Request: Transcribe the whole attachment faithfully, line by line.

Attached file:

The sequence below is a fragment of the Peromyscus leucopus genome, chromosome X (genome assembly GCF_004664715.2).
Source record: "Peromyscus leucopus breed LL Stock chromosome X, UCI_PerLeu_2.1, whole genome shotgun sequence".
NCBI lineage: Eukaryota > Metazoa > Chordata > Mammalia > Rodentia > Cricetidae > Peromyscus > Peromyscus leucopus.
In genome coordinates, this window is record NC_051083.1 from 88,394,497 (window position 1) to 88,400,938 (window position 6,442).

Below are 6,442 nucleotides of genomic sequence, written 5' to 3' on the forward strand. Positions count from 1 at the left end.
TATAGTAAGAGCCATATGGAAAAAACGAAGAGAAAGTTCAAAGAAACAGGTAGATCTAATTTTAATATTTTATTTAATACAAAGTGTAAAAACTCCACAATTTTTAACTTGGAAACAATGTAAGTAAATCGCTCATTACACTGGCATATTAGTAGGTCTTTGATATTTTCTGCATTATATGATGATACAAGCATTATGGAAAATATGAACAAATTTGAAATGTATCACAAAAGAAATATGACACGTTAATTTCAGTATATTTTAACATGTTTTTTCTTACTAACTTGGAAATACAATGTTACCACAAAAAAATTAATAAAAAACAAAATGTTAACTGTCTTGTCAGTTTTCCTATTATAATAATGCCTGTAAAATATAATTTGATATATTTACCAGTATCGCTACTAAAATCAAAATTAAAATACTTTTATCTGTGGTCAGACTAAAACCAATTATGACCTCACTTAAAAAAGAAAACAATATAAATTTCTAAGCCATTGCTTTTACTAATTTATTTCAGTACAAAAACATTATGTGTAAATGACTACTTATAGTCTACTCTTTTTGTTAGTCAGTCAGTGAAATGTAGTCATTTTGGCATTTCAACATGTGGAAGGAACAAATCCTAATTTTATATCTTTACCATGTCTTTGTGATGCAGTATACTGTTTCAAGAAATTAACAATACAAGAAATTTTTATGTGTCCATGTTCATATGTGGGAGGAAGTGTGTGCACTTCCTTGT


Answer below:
The sequence below is a fragment of the Peromyscus leucopus genome, chromosome X (genome assembly GCF_004664715.2).
Source record: "Peromyscus leucopus breed LL Stock chromosome X, UCI_PerLeu_2.1, whole genome shotgun sequence".
NCBI lineage: Eukaryota > Metazoa > Chordata > Mammalia > Rodentia > Cricetidae > Peromyscus > Peromyscus leucopus.
In genome coordinates, this window is record NC_051083.1 from 88,394,497 (window position 1) to 88,400,938 (window position 6,442).

Below are 6,442 nucleotides of genomic sequence, written 5' to 3' on the forward strand. Positions count from 1 at the left end.
TATAGTAAGAGCCATATGGAAAAAACGAAGAGAAAGTTCAAAGAAACAGGTAGATCTAATTTTAATATTTTATTTAATACAAAGTGTAAAAACTCCACAATTTTTAACTTGGAAACAATGTAAGTAAATCGCTCATTACACTGGCATATTAGTAGGTCTTTGATATTTTCTGCATTATATGATGATACAAGCATTATGGAAAATATGAACAAATTTGAAATGTATCACAAAAGAAATATGACACGTTAATTTCAGTATATTTTAACATGTTTTTTCTTACTAACTTGGAAATACAATGTTACCACAAAAAAATTAATAAAAAACAAAATGTTAACTGTCTTGTCAGTTTTCCTATTATAATAATGCCTGTAAAATATAATTTGATATATTTACCAGTATCGCTACTAAAATCAAAATTAAAATACTTTTATCTGTGGTCAGACTAAAACCAATTATGACCTCACTTAAAAAAGAAAACAATATAAATTTCTAAGCCATTGCTTTTACTAATTTATTTCAGTACAAAAACATTATGTGTAAATGACTACTTATAGTCTACTCTTTTTGTTAGTCAGTCAGTGAAATGTAGTCATTTTGGCATTTCAACATGTGGAAGGAACAAATCCTAATTTTATATCTTTACCATGTCTTTGTGATGCAGTATACTGTTTCAAGAAATTAACAATACAAGAAATTTTTATGTGTCCATGTTCATATGTGGGAGGAAGTGTGTGCACTTCCTTGT